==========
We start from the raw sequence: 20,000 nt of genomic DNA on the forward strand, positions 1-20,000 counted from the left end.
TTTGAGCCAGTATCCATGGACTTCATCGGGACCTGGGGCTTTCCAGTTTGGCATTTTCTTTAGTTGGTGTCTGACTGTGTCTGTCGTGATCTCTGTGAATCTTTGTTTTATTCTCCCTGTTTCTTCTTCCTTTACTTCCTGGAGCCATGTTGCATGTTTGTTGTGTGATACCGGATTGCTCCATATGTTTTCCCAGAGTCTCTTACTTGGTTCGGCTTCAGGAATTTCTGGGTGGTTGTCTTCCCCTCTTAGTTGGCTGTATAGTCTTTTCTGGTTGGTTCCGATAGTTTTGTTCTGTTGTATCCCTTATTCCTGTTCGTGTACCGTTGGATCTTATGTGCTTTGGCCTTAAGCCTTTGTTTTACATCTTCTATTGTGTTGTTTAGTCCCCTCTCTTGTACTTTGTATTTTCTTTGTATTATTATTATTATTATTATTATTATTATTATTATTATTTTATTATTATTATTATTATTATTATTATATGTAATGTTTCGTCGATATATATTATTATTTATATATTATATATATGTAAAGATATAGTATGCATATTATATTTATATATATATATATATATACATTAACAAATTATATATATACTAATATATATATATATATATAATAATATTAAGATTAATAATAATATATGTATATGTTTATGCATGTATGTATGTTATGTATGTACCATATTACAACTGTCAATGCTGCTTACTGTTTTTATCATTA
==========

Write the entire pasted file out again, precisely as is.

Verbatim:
We start from the raw sequence: 20,000 nt of genomic DNA on the forward strand, positions 1-20,000 counted from the left end.
TTTGAGCCAGTATCCATGGACTTCATCGGGACCTGGGGCTTTCCAGTTTGGCATTTTCTTTAGTTGGTGTCTGACTGTGTCTGTCGTGATCTCTGTGAATCTTTGTTTTATTCTCCCTGTTTCTTCTTCCTTTACTTCCTGGAGCCATGTTGCATGTTTGTTGTGTGATACCGGATTGCTCCATATGTTTTCCCAGAGTCTCTTACTTGGTTCGGCTTCAGGAATTTCTGGGTGGTTGTCTTCCCCTCTTAGTTGGCTGTATAGTCTTTTCTGGTTGGTTCCGATAGTTTTGTTCTGTTGTATCCCTTATTCCTGTTCGTGTACCGTTGGATCTTATGTGCTTTGGCCTTAAGCCTTTGTTTTACATCTTCTATTGTGTTGTTTAGTCCCCTCTCTTGTACTTTGTATTTTCTTTGTATTATTATTATTATTATTATTATTATTATTATTATTATTTTATTATTATTATTATTATTATTATTATATGTAATGTTTCGTCGATATATATTATTATTTATATATTATATATATGTAAAGATATAGTATGCATATTATATTTATATATATATATATATATACATTAACAAATTATATATATACTAATATATATATATATATATAATAATATTAAGATTAATAATAATATATGTATATGTTTATGCATGTATGTATGTTATGTATGTACCATATTACAACTGTCAATGCTGCTTACTGTTTTTATCATTA